We had a golf meet yesterday. I played terribly. It was my worst round in like three or four years. Naturally, I was a CLASSIC case study of self-serving bias. I came up with every excuse in the book to explain why I played so poorly. It was raining; it was the first time I ever played that course; I had a couple of bad holes; the list goes on and on. I attributed my failure on a hundred external factors, but none on me. I couldn't understand why I played so poorly, so there must have been some causes. I never play that bad, so I tried to find reasons. Well, there's always tomorrow ... My first experience with writing options in the securities market was a great success. Not only was it profitable, but I managed to sell and buy at the precise high and low points thereby confirming my belief that I was exceptionally good at this. I was soon projecting how my profits would grow over the next few years. The results that followed were not as impressive. A mix of smaller wins and losses did not change my beliefs. There were always explanations that could take me off the hook and place the blame on some external circumstances that which were temporary and unusual. Essentially the small losses were written off as flukes, and the small wins were seen as a direct result of my skill; they would have been even larger had so many things not turned against me. The self serving bias (wanting to see myself as a skilled trader) and the illusion of control (believing all the wins were a result of my good judgement) were at work here. It was not until a substantial one time loss occurred that I began to objectively evaluate my performance. The dissonance between my beliefs and what was occurring became too great to rationalize away.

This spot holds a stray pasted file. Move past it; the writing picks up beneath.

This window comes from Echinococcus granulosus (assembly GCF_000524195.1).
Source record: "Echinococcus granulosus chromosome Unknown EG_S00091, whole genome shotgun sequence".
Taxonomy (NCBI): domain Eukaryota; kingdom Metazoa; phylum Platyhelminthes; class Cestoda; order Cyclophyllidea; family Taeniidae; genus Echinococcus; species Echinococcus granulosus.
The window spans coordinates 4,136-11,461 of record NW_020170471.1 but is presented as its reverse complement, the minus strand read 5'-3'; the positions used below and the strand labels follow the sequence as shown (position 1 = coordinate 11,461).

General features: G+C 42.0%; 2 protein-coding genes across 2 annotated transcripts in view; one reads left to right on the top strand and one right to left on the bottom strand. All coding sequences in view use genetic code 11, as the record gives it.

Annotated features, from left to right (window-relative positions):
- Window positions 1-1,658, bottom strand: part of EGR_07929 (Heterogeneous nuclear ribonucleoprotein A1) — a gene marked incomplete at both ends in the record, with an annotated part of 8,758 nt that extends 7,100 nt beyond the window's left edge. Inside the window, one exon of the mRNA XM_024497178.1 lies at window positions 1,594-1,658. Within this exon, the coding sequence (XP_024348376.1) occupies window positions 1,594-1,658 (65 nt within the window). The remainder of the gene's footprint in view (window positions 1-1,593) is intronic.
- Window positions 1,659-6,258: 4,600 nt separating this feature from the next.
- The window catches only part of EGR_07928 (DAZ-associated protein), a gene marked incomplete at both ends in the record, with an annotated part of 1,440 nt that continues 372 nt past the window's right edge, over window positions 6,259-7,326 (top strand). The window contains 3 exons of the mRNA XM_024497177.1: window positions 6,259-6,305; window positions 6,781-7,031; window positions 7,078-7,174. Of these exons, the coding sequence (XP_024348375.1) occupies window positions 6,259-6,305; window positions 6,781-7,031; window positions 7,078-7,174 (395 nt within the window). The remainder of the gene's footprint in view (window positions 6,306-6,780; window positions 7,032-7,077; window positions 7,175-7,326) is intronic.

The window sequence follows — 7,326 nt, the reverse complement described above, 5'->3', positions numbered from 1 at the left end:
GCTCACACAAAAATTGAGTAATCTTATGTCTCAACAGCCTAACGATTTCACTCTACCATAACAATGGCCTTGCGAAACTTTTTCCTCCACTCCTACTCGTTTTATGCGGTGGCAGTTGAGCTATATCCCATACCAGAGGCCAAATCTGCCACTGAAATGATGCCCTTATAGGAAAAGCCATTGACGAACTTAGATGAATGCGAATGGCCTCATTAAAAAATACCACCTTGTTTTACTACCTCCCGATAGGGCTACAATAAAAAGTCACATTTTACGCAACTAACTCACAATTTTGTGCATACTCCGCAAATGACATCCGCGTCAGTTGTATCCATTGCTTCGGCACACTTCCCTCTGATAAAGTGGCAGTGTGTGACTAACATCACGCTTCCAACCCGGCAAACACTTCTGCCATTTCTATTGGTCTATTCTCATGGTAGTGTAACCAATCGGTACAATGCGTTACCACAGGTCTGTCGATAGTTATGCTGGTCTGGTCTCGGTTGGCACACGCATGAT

Impression Formation

Priming - Renee Bator passed along this excellent example: "My son was in kindergarten and his birthday party was two weeks away. My husband and I were trying to decide what type of birthday party to throw for him. We were going for a hike that morning, and we started the hike discussing the pros and cons of different options: pool party at the Y, party at our house, bowling, etc. We continued hiking for some time as I continued to ponder the different options. We came across an abandoned shack with broken glass and beer bottles inside. My husband said, "I bet kids like to party in there." I was horrified!! You couldn't have a birthday party in there!! After several, "What do you means?!" I realized he meant: local high school kids like to 'party' (i.e., drink beer and hang out) in there. I was primed by our discussion and then interpreted his later comment from that perspective." [added 6/18/12]

Primacy Effect - I had an interesting experience with a fellow supervisor yesterday. An employee had recently promoted out of my department into his and it was about time for him to give her a 30-day review. I asked him how she was doing. He said not too well but that he really hadn't expected much from her. This surprised me because she had been a very good worker for me. I asked him why. He said that judging from the size of her personnel file I had passed along to him he was sure he was going to have problems with her performance. I asked if he had read the file. He said no, he hadn't wanted to bias his opinion of her before his first review. I guess the Rosenthal effect is at work here because he had in fact made his "biased" judgment based on file size. If he had taken the time to read through the file he would have seen that it was full of extra training documentation and notes of commendation on work performance. This had been an employee who for me had shown much initiative and continually came up with problem solutions.